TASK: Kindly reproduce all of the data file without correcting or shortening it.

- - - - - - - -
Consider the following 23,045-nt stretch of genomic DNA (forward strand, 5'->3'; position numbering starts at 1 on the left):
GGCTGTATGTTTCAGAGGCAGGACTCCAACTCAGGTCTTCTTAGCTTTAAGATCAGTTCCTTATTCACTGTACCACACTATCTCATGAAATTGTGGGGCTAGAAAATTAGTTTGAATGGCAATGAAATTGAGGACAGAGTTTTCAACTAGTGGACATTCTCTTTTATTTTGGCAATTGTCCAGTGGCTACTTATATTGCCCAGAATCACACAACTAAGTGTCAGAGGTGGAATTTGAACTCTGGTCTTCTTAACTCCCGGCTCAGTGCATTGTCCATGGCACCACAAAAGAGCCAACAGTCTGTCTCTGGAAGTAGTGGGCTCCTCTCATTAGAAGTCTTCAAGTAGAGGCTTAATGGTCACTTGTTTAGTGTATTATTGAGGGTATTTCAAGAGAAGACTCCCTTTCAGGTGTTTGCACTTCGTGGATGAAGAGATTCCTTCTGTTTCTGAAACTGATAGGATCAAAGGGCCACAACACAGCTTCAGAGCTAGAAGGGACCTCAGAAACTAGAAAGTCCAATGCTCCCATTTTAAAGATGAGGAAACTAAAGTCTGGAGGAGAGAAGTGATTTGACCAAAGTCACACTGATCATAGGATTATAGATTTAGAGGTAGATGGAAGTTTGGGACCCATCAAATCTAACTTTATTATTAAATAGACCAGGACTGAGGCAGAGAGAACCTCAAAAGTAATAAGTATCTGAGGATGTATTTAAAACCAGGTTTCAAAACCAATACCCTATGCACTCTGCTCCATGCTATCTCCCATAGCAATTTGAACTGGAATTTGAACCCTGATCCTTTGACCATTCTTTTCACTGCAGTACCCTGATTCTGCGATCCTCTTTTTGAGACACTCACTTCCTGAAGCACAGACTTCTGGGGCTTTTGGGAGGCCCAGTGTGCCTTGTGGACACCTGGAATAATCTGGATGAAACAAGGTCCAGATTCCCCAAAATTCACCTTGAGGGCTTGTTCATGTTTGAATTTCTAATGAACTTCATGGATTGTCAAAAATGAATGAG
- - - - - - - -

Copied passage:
Consider the following 23,045-nt stretch of genomic DNA (forward strand, 5'->3'; position numbering starts at 1 on the left):
GGCTGTATGTTTCAGAGGCAGGACTCCAACTCAGGTCTTCTTAGCTTTAAGATCAGTTCCTTATTCACTGTACCACACTATCTCATGAAATTGTGGGGCTAGAAAATTAGTTTGAATGGCAATGAAATTGAGGACAGAGTTTTCAACTAGTGGACATTCTCTTTTATTTTGGCAATTGTCCAGTGGCTACTTATATTGCCCAGAATCACACAACTAAGTGTCAGAGGTGGAATTTGAACTCTGGTCTTCTTAACTCCCGGCTCAGTGCATTGTCCATGGCACCACAAAAGAGCCAACAGTCTGTCTCTGGAAGTAGTGGGCTCCTCTCATTAGAAGTCTTCAAGTAGAGGCTTAATGGTCACTTGTTTAGTGTATTATTGAGGGTATTTCAAGAGAAGACTCCCTTTCAGGTGTTTGCACTTCGTGGATGAAGAGATTCCTTCTGTTTCTGAAACTGATAGGATCAAAGGGCCACAACACAGCTTCAGAGCTAGAAGGGACCTCAGAAACTAGAAAGTCCAATGCTCCCATTTTAAAGATGAGGAAACTAAAGTCTGGAGGAGAGAAGTGATTTGACCAAAGTCACACTGATCATAGGATTATAGATTTAGAGGTAGATGGAAGTTTGGGACCCATCAAATCTAACTTTATTATTAAATAGACCAGGACTGAGGCAGAGAGAACCTCAAAAGTAATAAGTATCTGAGGATGTATTTAAAACCAGGTTTCAAAACCAATACCCTATGCACTCTGCTCCATGCTATCTCCCATAGCAATTTGAACTGGAATTTGAACCCTGATCCTTTGACCATTCTTTTCACTGCAGTACCCTGATTCTGCGATCCTCTTTTTGAGACACTCACTTCCTGAAGCACAGACTTCTGGGGCTTTTGGGAGGCCCAGTGTGCCTTGTGGACACCTGGAATAATCTGGATGAAACAAGGTCCAGATTCCCCAAAATTCACCTTGAGGGCTTGTTCATGTTTGAATTTCTAATGAACTTCATGGATTGTCAAAAATGAATGAG